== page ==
Indeed, we apply this with $k=q=d$ and $a=1$ and let $p_m,\ldots,p_{m+{d-1}}$ be consecutive primes all congruent to $1$ modulo $d$, with $m>n+1$. If $p_{n+1}+\cdots+p_{m-1}\equiv r\pmod{d}$ with $1\leq r\leq d$ then \[d \mid p_{n+1}+\cdots +p_m+\cdots+p_{m+r-1}.\]

OPEN

Is there a set $A\subseteq \mathbb{N}$ such that, for infinitely many $n$, all of $n-a$ are prime for all $a\in A$ with $0<a<n$ and
\[\liminf\frac{\lvert A\cap [1,x]\rvert}{\pi(x)}>0?\]

Erdős and Graham could show this is true (assuming the prime $k$-tuple conjecture) if we replace $\liminf$ by $\limsup$.

OPEN

Are there two infinite sets $A$ and $B$ such that $A+B$ agrees with the set of prime numbers up to finitely many exceptions?

A problem of Ostmann, sometimes known as the 'inverse Goldbach problem'. The answer is surely no. The best result in this direction is due to Elsholtz and Harper [ElHa15], who showed that if $A,B$ are such sets then for all large $x$ we must have
\[\frac{x^{1/2}}{\log x\log\log x} \ll \lvert A \cap [1,x]\rvert \ll x^{1/2}\log\log x\]
and similarly for $B$.

Elsholtz [El01] has proved there are no infinite sets $A,B,C$ such that $A+B+C$ agrees with the set of prime numbers up to finitely many exceptions.

See also [432].

OPEN

Let $[1,\ldots,n]$ denote the least common multiple of $\{1,\ldots,n\}$. Is it true that, for all $k\geq 1$,
\[[1,\ldots,p_{k+1}-1]< p_k[1,\ldots,p_k]?\]

Erdős and Graham write this is 'almost certainly' true, but the proof is beyond our ability, for two reasons (at least):

- Firstly, one has to rule out the possibility of many primes $q$ such that $p_k<q^2<p_{k+1}$. There should be at most one such $q$, which would follow from $p_{k+1}-p_k<p_k^{1/2}$, which is essentially the notorious Legendre's conjecture.
- The small primes also cause trouble.

OPEN

Let $s_t(n)$ be the $t$-smooth component of $n$ - that is, the product of all primes $p$ (with multiplicity) dividing $n$ such that $p<t$. Let $f(n,t)$ count the number of distinct possible values for $s_t(m)$ for $m\in [n+1,n+t]$. Is there an $\epsilon>0$ such that
\[f(n,t)>\epsilon t\]
for all $t$ and $n$?

Erdős and Graham report they can show
\[f(n,t) \gg \frac{t}{\log t}.\]

OPEN

Let $p(n)$ denote the least prime factor of $n$. There is a constant $c>0$ such that
\[\sum_{\substack{n<x\\ n\textrm{ not prime}}}\frac{p(n)}{n}\sim c\frac{x^{1/2}}{(\log x)^2}.\]
Is it true that there exists a constant $C>0$ such that
\[\sum_{x\leq n\leq x+Cx^{1/2}(\log x)^2}\frac{p(n)}{n} \gg 1\]
for all large $x$?

OPEN

Is it true that, for all sufficiently large $n$, there exists some $k$ such that
\[p(n+k)>k^2+1,\]
where $p(m)$ denotes the least prime factor of $m$?

Can one prove this is false if we replace $k^2+1$ by $e^{(1+\epsilon)\sqrt{k}}+C_\epsilon$, for all $\epsilon>0$, where $C_\epsilon>0$ is some constant?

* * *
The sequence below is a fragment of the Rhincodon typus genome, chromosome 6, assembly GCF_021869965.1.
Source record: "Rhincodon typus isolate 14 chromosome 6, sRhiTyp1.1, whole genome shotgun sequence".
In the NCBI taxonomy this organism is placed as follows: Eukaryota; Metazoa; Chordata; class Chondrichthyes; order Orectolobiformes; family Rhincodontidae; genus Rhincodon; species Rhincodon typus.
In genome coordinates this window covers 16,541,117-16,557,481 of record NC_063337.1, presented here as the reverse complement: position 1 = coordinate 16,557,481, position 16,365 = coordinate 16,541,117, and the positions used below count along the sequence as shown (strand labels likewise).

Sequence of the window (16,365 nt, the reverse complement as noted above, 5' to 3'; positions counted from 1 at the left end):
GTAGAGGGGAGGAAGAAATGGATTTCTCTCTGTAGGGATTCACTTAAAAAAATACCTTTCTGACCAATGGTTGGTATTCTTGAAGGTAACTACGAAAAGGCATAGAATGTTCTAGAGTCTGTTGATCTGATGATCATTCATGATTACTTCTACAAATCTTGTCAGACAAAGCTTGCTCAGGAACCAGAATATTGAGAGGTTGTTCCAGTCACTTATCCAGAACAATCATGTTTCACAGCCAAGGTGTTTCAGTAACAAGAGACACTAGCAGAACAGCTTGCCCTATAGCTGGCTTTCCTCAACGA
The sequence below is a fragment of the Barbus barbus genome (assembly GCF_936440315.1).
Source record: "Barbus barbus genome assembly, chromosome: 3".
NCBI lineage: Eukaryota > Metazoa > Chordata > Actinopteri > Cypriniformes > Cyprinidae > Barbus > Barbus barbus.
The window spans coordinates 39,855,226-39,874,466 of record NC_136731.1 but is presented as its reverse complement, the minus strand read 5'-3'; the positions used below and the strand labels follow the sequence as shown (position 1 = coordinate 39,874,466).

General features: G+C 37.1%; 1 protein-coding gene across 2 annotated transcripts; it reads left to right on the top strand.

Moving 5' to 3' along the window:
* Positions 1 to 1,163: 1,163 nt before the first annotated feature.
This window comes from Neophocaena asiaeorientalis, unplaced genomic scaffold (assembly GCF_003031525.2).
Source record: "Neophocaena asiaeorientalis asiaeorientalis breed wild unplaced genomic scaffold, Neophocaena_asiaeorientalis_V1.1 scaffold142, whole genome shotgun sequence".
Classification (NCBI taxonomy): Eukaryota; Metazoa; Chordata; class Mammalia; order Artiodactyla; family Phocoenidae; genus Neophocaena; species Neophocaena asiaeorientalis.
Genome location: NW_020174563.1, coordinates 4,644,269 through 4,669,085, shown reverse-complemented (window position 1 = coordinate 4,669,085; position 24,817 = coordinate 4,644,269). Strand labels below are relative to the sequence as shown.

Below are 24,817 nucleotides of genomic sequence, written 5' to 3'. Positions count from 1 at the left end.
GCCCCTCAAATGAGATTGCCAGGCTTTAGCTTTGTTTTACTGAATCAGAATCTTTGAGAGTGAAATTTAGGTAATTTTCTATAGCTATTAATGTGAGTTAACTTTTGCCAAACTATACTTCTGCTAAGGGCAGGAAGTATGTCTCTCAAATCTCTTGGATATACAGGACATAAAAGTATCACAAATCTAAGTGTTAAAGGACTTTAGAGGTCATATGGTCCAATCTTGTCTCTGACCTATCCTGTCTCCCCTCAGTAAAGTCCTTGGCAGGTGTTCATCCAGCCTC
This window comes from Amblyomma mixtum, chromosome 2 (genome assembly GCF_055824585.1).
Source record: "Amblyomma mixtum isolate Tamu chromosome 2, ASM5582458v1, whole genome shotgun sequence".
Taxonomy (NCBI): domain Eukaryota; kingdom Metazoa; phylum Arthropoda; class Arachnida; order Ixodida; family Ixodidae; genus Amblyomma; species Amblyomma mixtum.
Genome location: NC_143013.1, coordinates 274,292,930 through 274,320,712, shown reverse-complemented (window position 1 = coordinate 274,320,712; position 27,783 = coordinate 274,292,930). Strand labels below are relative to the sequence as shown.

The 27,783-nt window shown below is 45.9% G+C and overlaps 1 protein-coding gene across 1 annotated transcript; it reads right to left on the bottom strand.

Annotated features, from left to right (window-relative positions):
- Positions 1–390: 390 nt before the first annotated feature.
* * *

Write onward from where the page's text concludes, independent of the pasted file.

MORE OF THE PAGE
This follows from 'plausible assumptions on the distribution of primes' (as does the question with $k^2$ replaced by $k^d$ for any $d$); the challenge is to prove this unconditionally.

Erdős observed that Cramer's conjecture \[\limsup_{k\to \infty} \frac{p_{k+1}-p_k}{(\log k)^2}=1\] implies that for all $\epsilon>0$ and all sufficiently large $n$ there exists some $k$ such that \[p(n+k)>e^{(1-\epsilon)\sqrt{k}}.\] There is now evidence, however, that Cramer's conjecture is false; a more refined heuristic by Granville [Gr95] suggests this $\limsup$ is $2e^{-\gamma}\approx 1.119\cdots$, and so perhaps the $1+\epsilon$ in the second question should be replaced by $2e^{-\gamma}+\epsilon$.

OPEN

Is it true that for all large $n$ there exists $k$ such that $n+k$ is composite and
\[p(n+k)>k^2,\]
where $p(m)$ is the least prime factor of $m$?

OPEN

Is it true that for almost all $n$ there exists some $m\in (p_n,p_{n+1})$ such that
\[p(m) \geq p_{n+1}-p_n,\]
where $p(m)$ denotes the least prime factor of $m$?

Erdős first thought this should be true for all large $n$, but found a (conditional) counterexample: Dickson's conjecture says there are infinitely many $d$ such that
\[2183+30030d\textrm{ and }2201+30030d\]
are both prime, and then they must necessarily be consecutive primes. These give a counterexample since $30030=2\cdot 3 \cdot 5\cdot 7\cdot 11\cdot 13$ and every integer in $[2184,2200]$ is divisible by at least one of these primes.

OPEN

Is it true that for every $0\leq k\leq n$ the largest prime divisor of $\binom{n}{k}$ is
\[> \min(n-k+1, k^{1+c})\]
for some constant $c>0$?

A theorem of Sylvester and Schur states that this is $>k$ if $k\leq n/2$. Erdős writes it 'seems certain' that this holds for every $c>0$, with only a finite number of exceptions (depending on $c$). Standard heuristics on prime gaps suggest that the largest prime divisor of $\binom{n}{k}$ is in fact